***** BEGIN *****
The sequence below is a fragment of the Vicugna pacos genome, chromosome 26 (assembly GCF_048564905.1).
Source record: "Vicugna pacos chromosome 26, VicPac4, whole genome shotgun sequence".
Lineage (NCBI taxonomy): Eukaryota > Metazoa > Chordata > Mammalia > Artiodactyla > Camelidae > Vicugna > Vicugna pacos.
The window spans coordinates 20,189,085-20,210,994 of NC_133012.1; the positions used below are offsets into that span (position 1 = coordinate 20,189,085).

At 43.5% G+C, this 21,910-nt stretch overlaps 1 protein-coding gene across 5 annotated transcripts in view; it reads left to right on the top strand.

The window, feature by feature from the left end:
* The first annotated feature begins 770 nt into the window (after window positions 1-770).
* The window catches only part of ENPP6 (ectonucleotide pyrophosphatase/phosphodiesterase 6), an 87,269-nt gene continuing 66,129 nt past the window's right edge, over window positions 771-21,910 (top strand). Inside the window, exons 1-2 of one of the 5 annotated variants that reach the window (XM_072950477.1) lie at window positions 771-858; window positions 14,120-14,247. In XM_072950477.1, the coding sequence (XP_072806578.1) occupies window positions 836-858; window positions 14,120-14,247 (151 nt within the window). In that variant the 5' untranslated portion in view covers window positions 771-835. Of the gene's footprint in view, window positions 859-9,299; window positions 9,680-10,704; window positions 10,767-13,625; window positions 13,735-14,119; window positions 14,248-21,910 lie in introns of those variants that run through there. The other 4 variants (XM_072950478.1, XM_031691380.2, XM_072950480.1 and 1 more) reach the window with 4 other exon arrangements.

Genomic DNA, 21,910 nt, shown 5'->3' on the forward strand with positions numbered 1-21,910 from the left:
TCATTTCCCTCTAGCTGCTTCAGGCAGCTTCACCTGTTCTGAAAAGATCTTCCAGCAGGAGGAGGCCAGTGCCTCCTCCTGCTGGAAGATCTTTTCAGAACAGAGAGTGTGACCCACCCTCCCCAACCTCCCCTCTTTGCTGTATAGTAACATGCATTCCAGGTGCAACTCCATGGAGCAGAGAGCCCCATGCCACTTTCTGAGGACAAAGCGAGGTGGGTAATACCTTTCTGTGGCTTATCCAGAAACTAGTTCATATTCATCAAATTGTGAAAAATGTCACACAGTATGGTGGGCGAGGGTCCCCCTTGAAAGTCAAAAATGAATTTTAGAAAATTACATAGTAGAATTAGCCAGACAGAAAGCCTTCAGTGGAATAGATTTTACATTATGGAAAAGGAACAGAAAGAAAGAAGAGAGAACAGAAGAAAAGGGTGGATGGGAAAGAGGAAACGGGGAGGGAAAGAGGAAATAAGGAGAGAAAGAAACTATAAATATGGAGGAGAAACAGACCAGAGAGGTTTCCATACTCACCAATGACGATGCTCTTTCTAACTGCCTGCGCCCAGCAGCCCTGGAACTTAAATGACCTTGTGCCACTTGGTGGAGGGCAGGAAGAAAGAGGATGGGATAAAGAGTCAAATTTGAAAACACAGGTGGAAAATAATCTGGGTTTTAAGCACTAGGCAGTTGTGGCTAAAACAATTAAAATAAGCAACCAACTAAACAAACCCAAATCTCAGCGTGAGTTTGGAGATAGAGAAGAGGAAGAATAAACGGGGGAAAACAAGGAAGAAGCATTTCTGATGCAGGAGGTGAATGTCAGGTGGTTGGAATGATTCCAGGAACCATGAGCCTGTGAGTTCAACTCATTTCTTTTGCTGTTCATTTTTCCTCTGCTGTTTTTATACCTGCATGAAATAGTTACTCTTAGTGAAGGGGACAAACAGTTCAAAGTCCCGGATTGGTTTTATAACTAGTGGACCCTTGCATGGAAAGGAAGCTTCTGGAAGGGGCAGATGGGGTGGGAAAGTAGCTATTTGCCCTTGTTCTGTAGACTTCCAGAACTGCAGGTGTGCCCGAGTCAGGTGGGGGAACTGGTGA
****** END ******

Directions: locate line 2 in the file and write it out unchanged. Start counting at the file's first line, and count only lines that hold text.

Source record: "Vicugna pacos chromosome 26, VicPac4, whole genome shotgun sequence".